02 Mar

A mural of Wales' first black headteacher, Betty Campbell MBE, has been painted on the front of Mount Stuart Primary School, the school that she dedicated her life to for 34 years - from 1965 to 1999.

Betty, who died in October 2017, was born in the Butetown area of Cardiff in 1934, and was brought up by a Barbadian mother and Jamaican father, until he died in 1942, in the poverty-stricken area of Tiger Bay.

When at school, Campbell confessed to her headmistress that she too would like to be a teacher one day. However, she was told:

"Oh my dear, the problems would be insurmountable."

After that moment, she recalls going back to her desk and crying. Betty said:

"That was the first time I ever cried in school. But it made me more determined; I was going to be a teacher by hook or by crook."

In 1960, she became one of just six female students to attend Cardiff Teacher Training College, as she heard they were admitting women for the very first time.

Her dream's then came true, as she landed her first teaching role at a school in Llanrumney, before she then returned to her home-area of Butetown when a position opened up for her.

"They hadn’t seen a black teacher before. It was as if you could do a job, but if you’re black you’re weren’t quite as good."

Betty Campbell became a pioneer in multi-cultural education, diversity and a founder of Black History Month, putting the teaching of black history and culture on the school's curriculum.

She also served as a councillor for Butetown from 1999 until 2004.

Betty Campbell MBE

Betty Campbell MBE - Credit: Wales Online

Children at Mount Stuart Primary School have learned about Mrs Campbell's legacy and wanted something at the school site to remember her, which is exactly what the mural has done.

With support from the Governing Body and funding from Cardiff University, artist Bradley Rmer who painted the iconic 'My City, My Shirt' in the city centre was commissioned to paint the 10-metre tall mural.

Two students at the school, Aqeel and Joudi said:

"It reminds us that Mrs Campbell was the first Black headteacher in Wales, she inspires us to never give up and follow our dreams no matter what your skin colour is or what is in your way.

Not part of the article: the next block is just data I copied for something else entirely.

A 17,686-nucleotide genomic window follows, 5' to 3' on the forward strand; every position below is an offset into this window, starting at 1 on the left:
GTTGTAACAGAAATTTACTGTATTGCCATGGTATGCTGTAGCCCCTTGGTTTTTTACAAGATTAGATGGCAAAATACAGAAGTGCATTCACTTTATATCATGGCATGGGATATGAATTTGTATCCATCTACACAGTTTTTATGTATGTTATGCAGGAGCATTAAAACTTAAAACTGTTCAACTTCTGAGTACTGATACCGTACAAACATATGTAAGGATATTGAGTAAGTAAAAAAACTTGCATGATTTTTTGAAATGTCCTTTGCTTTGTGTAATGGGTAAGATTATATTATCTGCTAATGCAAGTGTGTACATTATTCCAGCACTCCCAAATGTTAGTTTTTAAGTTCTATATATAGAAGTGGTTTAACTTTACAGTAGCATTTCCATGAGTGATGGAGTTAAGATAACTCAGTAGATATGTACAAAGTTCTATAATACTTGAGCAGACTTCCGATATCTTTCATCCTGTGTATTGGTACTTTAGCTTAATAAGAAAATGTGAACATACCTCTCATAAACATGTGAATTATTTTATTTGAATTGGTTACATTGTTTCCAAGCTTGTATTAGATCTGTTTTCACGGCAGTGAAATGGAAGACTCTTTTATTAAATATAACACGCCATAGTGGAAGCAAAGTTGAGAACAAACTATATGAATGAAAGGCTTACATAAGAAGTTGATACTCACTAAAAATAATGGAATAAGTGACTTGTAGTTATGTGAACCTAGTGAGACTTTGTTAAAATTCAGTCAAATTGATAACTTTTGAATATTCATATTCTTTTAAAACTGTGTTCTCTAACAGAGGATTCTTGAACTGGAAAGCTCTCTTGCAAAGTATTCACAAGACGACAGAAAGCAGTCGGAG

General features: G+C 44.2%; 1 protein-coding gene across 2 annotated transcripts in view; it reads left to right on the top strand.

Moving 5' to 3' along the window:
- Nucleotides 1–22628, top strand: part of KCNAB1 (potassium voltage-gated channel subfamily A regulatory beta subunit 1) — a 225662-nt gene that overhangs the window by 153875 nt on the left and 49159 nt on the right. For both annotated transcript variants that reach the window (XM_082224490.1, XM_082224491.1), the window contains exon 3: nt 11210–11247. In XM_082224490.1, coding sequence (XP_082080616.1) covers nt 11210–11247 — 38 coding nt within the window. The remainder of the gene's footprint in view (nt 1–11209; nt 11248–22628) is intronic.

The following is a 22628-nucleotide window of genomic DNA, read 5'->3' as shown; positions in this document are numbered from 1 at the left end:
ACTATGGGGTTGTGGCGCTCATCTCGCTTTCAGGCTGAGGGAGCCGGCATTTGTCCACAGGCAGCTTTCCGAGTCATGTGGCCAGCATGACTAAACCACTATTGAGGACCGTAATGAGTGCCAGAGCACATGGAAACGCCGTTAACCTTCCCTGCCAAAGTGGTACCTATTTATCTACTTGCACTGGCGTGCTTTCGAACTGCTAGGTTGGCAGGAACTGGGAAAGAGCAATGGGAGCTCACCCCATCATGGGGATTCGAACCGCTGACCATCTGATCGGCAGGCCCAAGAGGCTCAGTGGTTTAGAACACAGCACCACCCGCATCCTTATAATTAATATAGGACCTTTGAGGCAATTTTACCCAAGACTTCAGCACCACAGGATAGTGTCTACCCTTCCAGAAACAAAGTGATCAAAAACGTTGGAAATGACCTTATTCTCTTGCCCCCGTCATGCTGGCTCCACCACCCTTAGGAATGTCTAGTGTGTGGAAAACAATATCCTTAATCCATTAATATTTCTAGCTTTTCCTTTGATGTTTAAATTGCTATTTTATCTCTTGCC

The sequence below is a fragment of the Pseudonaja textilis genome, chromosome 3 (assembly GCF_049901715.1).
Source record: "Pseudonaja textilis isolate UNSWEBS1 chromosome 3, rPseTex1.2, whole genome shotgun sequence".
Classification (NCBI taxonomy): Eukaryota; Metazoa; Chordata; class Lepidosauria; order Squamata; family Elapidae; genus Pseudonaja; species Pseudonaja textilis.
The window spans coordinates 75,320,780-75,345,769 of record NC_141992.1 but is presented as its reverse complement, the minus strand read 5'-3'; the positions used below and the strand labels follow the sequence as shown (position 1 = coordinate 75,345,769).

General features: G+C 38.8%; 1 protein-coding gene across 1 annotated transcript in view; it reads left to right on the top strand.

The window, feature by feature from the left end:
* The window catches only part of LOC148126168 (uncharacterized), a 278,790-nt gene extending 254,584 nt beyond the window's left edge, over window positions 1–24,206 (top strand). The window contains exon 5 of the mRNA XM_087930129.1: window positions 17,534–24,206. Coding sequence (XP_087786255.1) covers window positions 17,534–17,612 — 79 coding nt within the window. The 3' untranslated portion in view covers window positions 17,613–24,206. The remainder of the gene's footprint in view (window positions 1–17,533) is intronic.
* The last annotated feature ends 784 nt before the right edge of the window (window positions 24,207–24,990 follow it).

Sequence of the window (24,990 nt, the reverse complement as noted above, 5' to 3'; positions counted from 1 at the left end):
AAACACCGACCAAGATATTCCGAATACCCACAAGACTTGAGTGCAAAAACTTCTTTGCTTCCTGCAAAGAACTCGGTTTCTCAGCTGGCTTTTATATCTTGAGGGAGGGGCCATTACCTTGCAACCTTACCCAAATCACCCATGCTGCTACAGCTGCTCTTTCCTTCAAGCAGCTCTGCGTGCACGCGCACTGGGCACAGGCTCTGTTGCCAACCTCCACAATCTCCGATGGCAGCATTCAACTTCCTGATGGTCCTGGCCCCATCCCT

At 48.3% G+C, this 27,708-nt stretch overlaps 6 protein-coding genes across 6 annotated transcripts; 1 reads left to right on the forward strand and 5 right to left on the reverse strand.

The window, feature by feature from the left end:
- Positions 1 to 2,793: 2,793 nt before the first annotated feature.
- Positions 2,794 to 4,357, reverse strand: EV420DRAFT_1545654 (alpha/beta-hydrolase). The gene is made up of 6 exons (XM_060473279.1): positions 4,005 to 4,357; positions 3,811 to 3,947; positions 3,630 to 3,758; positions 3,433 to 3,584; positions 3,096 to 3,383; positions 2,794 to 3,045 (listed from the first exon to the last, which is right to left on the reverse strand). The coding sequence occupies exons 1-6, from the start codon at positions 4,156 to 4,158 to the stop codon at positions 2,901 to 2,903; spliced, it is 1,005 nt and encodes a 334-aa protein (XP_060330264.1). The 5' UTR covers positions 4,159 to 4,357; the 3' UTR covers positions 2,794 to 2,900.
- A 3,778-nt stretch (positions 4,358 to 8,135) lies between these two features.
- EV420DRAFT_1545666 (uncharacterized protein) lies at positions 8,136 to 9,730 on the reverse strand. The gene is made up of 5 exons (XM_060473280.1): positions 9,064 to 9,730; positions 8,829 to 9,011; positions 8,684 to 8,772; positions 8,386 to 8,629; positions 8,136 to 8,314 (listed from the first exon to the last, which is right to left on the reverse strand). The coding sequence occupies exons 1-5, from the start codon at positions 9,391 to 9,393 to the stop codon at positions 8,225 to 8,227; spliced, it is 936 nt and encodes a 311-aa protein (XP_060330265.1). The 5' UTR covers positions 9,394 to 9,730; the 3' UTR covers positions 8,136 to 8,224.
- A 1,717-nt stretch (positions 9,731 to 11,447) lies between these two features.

"This mural is like a cherry on the top of the school! If visitors come they will admire it!"

The mural of Betty Campbell comes just 18 months after a bronze statue honouring the headteacher was unveiled in Cardiff's Central Square, which is still very much admired by to this day.

Headteacher at Mount Stuart Primary School, Helen Borley, said:

"We are immensely proud of our school's connection to Mrs Campbell as Mount Stuart's first headteacher and Wales's first Black Headteacher. She is a continued inspiration to us and our community.

"Mrs Campbell's legacy is a powerful message of what you can achieve given determination and drive."

The mural when nearing completion - Credit: Mount Stuart Primary School

Cabinet Member for Education, Employment and Skills, Councillor Sarah Merry said:

"Betty Campbell is an iconic figure who's approach to education and diversity has had an outstanding impact on the people of Butetown, Cardiff and beyond.

"I know that many children from the school helped in the design process for the Betty Campbell statue in Cardiff's Central Square and now they have they own reminder of Betty, taking pride of place at the school. This wonderful painting is a reminder to the whole community of the local heritage and the significant part Betty played in it."

Betty was also awarded an MBE in 2003 for her services to education and community life.

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